The Digital Music Revolution
New Listening Spaces Book Explores Music, Technology and Culture
In a matter of decades, the way we listen to, produce, consume and share music has shifted rapidly. Gone are the days of poring over liner notes, analyzing cover art and curating mixtapes. But even as technology evolves, music remains an important cultural touchstone for many people.
Through Listening Spaces, a project under Carnegie Mellon University’s Center for the Arts in Society’s (CAS) Media Initiative, Richard Purcell and Richard Randall explored the ethical, political and cultural significance of the digital music revolution.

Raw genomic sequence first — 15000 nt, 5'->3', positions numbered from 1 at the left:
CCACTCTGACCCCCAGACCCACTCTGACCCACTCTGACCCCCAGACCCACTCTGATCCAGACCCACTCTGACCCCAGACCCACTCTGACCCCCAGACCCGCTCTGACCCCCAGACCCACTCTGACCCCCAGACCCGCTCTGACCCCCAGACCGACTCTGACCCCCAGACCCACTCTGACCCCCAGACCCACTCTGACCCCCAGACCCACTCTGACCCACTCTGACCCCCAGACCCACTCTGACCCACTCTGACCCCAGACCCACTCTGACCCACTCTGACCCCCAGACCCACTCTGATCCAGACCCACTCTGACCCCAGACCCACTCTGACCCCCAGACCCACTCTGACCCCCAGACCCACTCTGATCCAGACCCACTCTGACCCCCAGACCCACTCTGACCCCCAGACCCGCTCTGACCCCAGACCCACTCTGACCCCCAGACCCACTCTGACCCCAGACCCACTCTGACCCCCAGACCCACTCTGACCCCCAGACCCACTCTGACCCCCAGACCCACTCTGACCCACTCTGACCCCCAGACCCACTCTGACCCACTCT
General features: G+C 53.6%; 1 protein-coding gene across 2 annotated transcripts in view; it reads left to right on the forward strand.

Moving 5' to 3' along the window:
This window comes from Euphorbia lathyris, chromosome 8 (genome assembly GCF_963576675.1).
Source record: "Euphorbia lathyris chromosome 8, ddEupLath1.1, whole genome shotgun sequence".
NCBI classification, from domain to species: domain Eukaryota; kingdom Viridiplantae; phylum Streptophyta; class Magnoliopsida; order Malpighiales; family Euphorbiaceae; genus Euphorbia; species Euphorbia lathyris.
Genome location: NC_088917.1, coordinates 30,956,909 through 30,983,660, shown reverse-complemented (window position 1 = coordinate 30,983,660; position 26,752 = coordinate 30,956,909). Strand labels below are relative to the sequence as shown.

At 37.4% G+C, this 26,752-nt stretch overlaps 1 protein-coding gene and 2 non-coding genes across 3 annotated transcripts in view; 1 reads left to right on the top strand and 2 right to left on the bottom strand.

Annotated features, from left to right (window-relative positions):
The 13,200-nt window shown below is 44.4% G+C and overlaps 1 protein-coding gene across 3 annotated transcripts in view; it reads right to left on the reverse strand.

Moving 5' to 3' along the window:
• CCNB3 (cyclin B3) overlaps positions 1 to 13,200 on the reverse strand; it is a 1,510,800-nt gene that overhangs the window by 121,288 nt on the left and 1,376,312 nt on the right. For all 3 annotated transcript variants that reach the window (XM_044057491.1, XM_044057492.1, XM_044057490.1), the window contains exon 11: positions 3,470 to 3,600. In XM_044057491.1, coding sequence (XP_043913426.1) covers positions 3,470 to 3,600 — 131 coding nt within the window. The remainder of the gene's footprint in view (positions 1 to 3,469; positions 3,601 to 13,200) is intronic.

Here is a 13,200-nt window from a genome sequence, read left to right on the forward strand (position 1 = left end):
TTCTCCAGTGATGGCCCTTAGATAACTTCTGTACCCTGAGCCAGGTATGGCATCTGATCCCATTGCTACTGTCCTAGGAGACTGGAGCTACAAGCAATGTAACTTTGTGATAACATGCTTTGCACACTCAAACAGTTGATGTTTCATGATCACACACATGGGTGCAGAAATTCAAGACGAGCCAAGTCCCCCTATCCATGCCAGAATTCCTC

They did this by hosting a series of lectures and workshops with sound artists, music archivists, ethnomusicologists and labor historians to explore the role of digital music in the 21st century. A new book, “21st Century Perspectives on Music, Technology, and Culture,” expands on the project, examining musical engagement through the lens of “musicking” — a term coined by music scholar Christopher Smalls that defines music as a process, rather than an object.